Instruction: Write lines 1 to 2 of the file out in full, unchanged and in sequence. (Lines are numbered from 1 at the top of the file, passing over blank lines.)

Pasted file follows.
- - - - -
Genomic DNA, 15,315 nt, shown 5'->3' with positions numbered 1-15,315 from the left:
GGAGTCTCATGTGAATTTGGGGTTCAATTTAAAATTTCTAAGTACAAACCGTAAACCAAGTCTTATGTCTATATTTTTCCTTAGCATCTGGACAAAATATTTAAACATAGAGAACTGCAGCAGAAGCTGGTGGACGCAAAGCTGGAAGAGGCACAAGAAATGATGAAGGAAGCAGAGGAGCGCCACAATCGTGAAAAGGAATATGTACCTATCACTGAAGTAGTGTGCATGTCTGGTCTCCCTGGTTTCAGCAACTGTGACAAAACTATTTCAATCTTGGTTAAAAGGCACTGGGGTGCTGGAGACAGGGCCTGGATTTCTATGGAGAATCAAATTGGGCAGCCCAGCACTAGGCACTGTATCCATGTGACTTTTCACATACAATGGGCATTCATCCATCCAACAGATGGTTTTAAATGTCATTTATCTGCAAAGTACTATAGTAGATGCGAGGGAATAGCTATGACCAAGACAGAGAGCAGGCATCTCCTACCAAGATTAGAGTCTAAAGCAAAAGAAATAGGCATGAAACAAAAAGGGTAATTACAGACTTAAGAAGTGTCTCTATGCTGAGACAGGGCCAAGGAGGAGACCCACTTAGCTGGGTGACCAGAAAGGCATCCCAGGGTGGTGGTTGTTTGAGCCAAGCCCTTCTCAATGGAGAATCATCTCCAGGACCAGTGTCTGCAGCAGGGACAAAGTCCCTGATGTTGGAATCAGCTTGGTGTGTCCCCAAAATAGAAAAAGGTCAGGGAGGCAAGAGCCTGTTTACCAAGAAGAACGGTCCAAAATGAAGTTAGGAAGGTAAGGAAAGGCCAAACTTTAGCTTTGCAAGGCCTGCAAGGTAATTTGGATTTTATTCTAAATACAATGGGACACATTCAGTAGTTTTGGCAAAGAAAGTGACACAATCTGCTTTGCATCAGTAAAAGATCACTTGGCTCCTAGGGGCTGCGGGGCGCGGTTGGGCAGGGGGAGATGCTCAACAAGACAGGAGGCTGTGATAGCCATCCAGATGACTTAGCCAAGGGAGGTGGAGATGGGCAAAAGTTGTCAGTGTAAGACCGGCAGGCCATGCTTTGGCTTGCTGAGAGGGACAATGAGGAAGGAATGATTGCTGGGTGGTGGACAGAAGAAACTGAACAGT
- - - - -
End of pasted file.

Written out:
Genomic DNA, 15,315 nt, shown 5'->3' with positions numbered 1-15,315 from the left:
GGAGTCTCATGTGAATTTGGGGTTCAATTTAAAATTTCTAAGTACAAACCGTAAACCAAGTCTTATGTCTATATTTTTCCTTAGCATCTGGACAAAATATTTAAACATAGAGAACTGCAGCAGAAGCTGGTGGACGCAAAGCTGGAAGAGGCACAAGAAATGATGAAGGAAGCAGAGGAGCGCCACAATCGTGAAAAGGAATATGTACCTATCACTGAAGTAGTGTGCATGTCTGGTCTCCCTGGTTTCAGCAACTGTGACAAAACTATTTCAATCTTGGTTAAAAGGCACTGGGGTGCTGGAGACAGGGCCTGGATTTCTATGGAGAATCAAATTGGGCAGCCCAGCACTAGGCACTGTATCCATGTGACTTTTCACATACAATGGGCATTCATCCATCCAACAGATGGTTTTAAATGTCATTTATCTGCAAAGTACTATAGTAGATGCGAGGGAATAGCTATGACCAAGACAGAGAGCAGGCATCTCCTACCAAGATTAGAGTCTAAAGCAAAAGAAATAGGCATGAAACAAAAAGGGTAATTACAGACTTAAGAAGTGTCTCTATGCTGAGACAGGGCCAAGGAGGAGACCCACTTAGCTGGGTGACCAGAAAGGCATCCCAGGGTGGTGGTTGTTTGAGCCAAGCCCTTCTCAATGGAGAATCATCTCCAGGACCAGTGTCTGCAGCAGGGACAAAGTCCCTGATGTTGGAATCAGCTTGGTGTGTCCCCAAAATAGAAAAAGGTCAGGGAGGCAAGAGCCTGTTTACCAAGAAGAACGGTCCAAAATGAAGTTAGGAAGGTAAGGAAAGGCCAAACTTTAGCTTTGCAAGGCCTGCAAGGTAATTTGGATTTTATTCTAAATACAATGGGACACATTCAGTAGTTTTGGCAAAGAAAGTGACACAATCTGCTTTGCATCAGTAAAAGATCACTTGGCTCCTAGGGGCTGCGGGGCGCGGTTGGGCAGGGGGAGATGCTCAACAAGACAGGAGGCTGTGATAGCCATCCAGATGACTTAGCCAAGGGAGGTGGAGATGGGCAAAAGTTGTCAGTGTAAGACCGGCAGGCCATGCTTTGGCTTGCTGAGAGGGACAATGAGGAAGGAATGATTGCTGGGTGGTGGACAGAAGAAACTGAACAGT